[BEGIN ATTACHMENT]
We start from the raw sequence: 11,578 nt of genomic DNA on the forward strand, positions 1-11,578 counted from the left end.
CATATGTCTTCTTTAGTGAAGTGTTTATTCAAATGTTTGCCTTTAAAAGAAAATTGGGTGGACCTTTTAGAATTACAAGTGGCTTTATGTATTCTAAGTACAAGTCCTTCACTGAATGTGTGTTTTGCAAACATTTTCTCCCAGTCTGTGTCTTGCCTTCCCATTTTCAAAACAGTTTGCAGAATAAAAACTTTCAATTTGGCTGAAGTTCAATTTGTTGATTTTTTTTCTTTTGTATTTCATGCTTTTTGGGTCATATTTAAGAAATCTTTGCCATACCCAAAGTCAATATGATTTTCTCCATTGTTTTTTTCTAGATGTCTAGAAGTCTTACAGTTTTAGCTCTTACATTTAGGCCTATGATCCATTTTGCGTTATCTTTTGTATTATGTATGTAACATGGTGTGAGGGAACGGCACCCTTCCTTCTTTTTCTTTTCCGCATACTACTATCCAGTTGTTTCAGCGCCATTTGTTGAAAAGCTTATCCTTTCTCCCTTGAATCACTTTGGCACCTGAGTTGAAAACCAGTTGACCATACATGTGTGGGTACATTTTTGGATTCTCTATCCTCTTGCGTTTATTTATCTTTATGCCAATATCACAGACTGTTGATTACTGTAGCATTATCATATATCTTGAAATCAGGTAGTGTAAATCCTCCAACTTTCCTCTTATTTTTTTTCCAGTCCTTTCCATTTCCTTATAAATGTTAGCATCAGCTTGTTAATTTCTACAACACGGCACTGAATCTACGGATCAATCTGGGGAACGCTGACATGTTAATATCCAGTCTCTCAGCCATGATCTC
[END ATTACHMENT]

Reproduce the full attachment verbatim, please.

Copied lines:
We start from the raw sequence: 11,578 nt of genomic DNA on the forward strand, positions 1-11,578 counted from the left end.
CATATGTCTTCTTTAGTGAAGTGTTTATTCAAATGTTTGCCTTTAAAAGAAAATTGGGTGGACCTTTTAGAATTACAAGTGGCTTTATGTATTCTAAGTACAAGTCCTTCACTGAATGTGTGTTTTGCAAACATTTTCTCCCAGTCTGTGTCTTGCCTTCCCATTTTCAAAACAGTTTGCAGAATAAAAACTTTCAATTTGGCTGAAGTTCAATTTGTTGATTTTTTTTCTTTTGTATTTCATGCTTTTTGGGTCATATTTAAGAAATCTTTGCCATACCCAAAGTCAATATGATTTTCTCCATTGTTTTTTTCTAGATGTCTAGAAGTCTTACAGTTTTAGCTCTTACATTTAGGCCTATGATCCATTTTGCGTTATCTTTTGTATTATGTATGTAACATGGTGTGAGGGAACGGCACCCTTCCTTCTTTTTCTTTTCCGCATACTACTATCCAGTTGTTTCAGCGCCATTTGTTGAAAAGCTTATCCTTTCTCCCTTGAATCACTTTGGCACCTGAGTTGAAAACCAGTTGACCATACATGTGTGGGTACATTTTTGGATTCTCTATCCTCTTGCGTTTATTTATCTTTATGCCAATATCACAGACTGTTGATTACTGTAGCATTATCATATATCTTGAAATCAGGTAGTGTAAATCCTCCAACTTTCCTCTTATTTTTTTTCCAGTCCTTTCCATTTCCTTATAAATGTTAGCATCAGCTTGTTAATTTCTACAACACGGCACTGAATCTACGGATCAATCTGGGGAACGCTGACATGTTAATATCCAGTCTCTCAGCCATGATCTC